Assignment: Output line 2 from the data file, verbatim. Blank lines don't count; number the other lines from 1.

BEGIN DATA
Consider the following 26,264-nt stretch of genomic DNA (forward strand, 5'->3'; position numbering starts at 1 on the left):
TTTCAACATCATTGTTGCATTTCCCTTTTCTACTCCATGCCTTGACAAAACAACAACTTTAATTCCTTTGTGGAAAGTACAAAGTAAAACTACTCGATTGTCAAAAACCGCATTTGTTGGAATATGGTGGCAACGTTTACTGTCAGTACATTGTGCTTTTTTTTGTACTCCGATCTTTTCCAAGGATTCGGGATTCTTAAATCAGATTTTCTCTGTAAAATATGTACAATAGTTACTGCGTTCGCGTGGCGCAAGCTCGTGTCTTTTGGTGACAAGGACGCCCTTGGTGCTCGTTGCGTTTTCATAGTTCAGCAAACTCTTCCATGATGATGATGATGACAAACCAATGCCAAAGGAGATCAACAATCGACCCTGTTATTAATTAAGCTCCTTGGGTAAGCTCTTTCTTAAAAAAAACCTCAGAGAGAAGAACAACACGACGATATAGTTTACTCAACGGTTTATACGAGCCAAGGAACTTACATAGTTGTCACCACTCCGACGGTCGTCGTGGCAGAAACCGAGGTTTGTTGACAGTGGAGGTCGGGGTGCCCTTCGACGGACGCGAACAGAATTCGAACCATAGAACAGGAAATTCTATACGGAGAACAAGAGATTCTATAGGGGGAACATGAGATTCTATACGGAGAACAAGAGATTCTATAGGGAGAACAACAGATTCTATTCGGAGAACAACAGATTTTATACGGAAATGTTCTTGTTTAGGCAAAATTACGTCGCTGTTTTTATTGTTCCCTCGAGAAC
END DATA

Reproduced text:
TTTCAACATCATTGTTGCATTTCCCTTTTCTACTCCATGCCTTGACAAAACAACAACTTTAATTCCTTTGTGGAAAGTACAAAGTAAAACTACTCGATTGTCAAAAACCGCATTTGTTGGAATATGGTGGCAACGTTTACTGTCAGTACATTGTGCTTTTTTTTGTACTCCGATCTTTTCCAAGGATTCGGGATTCTTAAATCAGATTTTCTCTGTAAAATATGTACAATAGTTACTGCGTTCGCGTGGCGCAAGCTCGTGTCTTTTGGTGACAAGGACGCCCTTGGTGCTCGTTGCGTTTTCATAGTTCAGCAAACTCTTCCATGATGATGATGATGACAAACCAATGCCAAAGGAGATCAACAATCGACCCTGTTATTAATTAAGCTCCTTGGGTAAGCTCTTTCTTAAAAAAAACCTCAGAGAGAAGAACAACACGACGATATAGTTTACTCAACGGTTTATACGAGCCAAGGAACTTACATAGTTGTCACCACTCCGACGGTCGTCGTGGCAGAAACCGAGGTTTGTTGACAGTGGAGGTCGGGGTGCCCTTCGACGGACGCGAACAGAATTCGAACCATAGAACAGGAAATTCTATACGGAGAACAAGAGATTCTATAGGGGGAACATGAGATTCTATACGGAGAACAAGAGATTCTATAGGGAGAACAACAGATTCTATTCGGAGAACAACAGATTTTATACGGAAATGTTCTTGTTTAGGCAAAATTACGTCGCTGTTTTTATTGTTCCCTCGAGAAC